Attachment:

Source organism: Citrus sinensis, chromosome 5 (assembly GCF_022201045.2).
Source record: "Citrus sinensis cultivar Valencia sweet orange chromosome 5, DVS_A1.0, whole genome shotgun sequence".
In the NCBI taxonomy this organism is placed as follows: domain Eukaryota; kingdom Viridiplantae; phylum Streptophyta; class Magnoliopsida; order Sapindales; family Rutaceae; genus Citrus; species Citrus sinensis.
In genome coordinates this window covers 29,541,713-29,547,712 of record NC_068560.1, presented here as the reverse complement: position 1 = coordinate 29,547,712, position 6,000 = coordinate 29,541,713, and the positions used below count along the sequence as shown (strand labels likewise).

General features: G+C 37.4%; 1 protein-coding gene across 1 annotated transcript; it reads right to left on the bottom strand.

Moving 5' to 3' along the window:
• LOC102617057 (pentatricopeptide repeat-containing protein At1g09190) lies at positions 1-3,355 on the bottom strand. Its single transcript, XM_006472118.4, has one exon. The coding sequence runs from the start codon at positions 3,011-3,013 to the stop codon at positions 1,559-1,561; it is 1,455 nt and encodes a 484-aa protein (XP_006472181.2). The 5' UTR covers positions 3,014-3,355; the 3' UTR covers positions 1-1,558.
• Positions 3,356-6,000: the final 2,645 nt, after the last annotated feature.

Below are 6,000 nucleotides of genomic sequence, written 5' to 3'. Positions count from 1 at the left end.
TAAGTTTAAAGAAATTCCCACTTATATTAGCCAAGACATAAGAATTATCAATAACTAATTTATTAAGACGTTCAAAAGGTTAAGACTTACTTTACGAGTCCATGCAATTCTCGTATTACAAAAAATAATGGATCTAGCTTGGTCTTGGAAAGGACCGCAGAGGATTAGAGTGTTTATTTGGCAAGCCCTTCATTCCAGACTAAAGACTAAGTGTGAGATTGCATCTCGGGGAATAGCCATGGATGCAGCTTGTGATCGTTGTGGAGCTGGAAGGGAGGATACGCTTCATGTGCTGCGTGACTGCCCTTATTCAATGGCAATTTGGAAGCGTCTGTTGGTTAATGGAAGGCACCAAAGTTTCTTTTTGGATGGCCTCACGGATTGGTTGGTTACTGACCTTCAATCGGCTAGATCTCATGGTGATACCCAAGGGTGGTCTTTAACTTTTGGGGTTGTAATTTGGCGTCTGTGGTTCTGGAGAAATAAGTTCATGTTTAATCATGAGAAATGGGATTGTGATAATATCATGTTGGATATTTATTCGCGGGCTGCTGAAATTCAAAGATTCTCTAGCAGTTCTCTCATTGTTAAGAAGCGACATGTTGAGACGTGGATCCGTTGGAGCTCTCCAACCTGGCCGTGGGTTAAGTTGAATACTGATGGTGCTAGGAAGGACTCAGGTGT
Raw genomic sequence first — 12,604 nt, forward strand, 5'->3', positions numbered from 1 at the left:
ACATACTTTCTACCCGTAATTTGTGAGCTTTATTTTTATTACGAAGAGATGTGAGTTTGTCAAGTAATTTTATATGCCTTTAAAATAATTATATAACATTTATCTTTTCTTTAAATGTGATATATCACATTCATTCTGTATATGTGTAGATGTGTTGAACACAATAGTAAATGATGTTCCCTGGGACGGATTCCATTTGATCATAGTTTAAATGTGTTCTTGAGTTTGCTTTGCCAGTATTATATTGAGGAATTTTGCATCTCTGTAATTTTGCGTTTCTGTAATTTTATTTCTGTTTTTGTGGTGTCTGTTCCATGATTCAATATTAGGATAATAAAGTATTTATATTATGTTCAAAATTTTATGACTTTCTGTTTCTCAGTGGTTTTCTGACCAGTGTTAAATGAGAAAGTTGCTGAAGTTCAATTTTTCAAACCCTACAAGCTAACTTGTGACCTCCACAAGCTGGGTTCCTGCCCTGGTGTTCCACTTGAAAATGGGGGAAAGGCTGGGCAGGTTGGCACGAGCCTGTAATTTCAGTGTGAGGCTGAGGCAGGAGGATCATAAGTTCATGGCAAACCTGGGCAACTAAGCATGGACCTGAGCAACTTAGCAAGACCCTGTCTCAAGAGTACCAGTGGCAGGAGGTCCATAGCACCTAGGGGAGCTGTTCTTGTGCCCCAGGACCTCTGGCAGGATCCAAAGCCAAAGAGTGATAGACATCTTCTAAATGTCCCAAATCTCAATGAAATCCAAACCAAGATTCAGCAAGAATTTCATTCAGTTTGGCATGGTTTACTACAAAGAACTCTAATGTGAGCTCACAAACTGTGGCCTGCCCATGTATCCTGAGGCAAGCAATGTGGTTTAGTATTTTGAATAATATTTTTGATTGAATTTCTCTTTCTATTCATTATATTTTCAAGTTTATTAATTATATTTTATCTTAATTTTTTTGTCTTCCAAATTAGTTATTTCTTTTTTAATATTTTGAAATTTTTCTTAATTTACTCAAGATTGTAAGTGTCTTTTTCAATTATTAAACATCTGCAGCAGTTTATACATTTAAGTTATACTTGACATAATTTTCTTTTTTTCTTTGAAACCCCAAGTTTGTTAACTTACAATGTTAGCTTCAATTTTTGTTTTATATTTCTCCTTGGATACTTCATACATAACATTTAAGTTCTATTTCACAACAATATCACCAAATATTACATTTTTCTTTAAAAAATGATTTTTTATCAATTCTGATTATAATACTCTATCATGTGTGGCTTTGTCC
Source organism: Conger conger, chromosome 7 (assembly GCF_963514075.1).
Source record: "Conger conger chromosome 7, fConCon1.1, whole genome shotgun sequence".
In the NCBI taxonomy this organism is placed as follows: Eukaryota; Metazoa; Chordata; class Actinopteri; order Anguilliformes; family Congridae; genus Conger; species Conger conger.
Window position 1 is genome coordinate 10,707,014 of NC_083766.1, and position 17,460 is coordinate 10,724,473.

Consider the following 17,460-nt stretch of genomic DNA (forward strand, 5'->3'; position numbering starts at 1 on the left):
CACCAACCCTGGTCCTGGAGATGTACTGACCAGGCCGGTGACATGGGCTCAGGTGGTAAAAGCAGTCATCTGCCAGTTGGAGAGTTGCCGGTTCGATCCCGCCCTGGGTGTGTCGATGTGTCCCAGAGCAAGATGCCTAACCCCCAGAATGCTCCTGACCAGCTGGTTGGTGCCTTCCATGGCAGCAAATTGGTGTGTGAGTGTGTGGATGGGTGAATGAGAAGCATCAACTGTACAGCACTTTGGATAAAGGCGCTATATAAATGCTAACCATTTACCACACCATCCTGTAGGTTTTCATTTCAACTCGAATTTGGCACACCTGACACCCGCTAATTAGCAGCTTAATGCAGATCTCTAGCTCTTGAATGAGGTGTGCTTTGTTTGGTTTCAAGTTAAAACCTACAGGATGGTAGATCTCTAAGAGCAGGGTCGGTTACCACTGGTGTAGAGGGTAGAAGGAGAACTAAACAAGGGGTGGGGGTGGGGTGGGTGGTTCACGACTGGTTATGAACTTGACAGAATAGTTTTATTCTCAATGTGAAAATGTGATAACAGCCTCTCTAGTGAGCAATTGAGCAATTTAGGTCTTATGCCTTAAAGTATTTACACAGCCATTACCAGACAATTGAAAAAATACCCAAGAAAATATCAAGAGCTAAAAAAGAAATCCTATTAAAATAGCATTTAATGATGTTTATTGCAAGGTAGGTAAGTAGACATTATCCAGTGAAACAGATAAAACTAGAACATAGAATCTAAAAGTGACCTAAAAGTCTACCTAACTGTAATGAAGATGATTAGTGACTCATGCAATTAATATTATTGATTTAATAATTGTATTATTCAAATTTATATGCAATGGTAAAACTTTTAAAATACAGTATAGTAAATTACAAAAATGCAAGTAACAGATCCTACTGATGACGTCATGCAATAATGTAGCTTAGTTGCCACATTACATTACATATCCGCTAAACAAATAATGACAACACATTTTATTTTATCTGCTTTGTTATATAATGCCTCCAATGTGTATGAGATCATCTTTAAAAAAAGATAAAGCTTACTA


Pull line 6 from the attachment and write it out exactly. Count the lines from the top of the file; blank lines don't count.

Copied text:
Moving 5' to 3' along the window: